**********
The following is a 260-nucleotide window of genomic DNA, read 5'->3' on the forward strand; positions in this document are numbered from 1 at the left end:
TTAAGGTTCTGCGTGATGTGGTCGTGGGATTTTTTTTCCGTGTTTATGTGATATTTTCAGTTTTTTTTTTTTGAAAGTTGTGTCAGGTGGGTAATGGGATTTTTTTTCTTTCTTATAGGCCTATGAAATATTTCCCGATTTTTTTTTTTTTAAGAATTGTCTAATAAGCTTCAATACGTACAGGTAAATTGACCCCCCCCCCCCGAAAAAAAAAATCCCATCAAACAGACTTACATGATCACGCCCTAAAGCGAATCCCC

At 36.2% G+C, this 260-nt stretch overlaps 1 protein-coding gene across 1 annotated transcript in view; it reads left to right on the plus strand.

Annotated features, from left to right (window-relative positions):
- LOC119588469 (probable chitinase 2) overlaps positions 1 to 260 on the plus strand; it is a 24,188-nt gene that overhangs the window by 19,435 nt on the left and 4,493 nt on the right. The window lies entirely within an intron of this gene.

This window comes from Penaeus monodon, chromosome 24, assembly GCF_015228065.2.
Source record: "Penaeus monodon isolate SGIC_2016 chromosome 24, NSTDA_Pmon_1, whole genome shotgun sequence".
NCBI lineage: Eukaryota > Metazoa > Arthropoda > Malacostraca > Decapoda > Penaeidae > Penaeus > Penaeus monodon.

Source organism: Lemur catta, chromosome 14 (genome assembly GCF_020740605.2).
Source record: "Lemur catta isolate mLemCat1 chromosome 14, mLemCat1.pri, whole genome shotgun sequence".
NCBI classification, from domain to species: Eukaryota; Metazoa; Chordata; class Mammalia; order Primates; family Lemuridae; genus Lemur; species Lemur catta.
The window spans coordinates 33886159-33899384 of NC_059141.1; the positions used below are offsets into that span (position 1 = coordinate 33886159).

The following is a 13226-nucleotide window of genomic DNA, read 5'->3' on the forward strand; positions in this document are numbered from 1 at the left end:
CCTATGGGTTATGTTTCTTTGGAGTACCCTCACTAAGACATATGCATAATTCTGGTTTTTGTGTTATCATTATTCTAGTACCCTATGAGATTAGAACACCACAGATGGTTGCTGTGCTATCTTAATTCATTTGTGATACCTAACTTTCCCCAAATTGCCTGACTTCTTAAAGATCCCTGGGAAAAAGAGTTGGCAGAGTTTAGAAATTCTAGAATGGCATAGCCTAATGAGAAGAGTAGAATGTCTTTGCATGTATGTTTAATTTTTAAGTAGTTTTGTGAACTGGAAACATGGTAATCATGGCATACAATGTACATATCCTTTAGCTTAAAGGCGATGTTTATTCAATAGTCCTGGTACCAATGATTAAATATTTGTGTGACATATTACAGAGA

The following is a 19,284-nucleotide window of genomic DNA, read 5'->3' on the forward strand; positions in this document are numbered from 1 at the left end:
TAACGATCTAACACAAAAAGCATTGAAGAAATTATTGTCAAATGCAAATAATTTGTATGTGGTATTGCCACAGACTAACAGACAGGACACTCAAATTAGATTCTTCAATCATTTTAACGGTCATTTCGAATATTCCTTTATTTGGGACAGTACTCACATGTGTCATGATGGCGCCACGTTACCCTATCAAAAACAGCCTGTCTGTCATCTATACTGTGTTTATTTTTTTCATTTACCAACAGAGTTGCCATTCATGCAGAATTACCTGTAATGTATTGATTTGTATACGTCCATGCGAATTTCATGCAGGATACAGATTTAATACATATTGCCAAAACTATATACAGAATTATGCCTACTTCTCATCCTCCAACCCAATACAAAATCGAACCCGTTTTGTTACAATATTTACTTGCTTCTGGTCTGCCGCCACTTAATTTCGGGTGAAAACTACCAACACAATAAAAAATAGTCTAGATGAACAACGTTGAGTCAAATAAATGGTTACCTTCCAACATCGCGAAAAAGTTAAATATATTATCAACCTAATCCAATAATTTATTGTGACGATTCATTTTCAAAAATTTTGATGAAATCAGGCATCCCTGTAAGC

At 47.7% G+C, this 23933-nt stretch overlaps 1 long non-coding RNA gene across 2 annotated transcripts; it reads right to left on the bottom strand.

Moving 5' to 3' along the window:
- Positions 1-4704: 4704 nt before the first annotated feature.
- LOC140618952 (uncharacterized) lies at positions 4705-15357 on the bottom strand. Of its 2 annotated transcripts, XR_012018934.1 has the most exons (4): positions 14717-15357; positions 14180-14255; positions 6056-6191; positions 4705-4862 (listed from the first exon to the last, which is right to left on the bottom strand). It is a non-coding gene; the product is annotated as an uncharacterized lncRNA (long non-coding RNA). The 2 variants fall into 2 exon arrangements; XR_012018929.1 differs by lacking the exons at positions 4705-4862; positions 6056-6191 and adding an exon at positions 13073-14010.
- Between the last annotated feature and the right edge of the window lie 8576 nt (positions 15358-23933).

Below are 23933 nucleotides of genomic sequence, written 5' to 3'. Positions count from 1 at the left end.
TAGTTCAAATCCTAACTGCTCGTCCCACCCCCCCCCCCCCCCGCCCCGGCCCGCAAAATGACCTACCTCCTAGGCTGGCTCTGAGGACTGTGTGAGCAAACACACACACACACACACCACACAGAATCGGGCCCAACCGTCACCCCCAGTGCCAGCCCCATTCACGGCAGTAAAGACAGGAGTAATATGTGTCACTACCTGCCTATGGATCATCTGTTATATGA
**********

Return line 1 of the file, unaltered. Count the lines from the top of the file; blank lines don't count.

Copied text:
The following is a 260-nucleotide window of genomic DNA, read 5'->3' on the forward strand; positions in this document are numbered from 1 at the left end: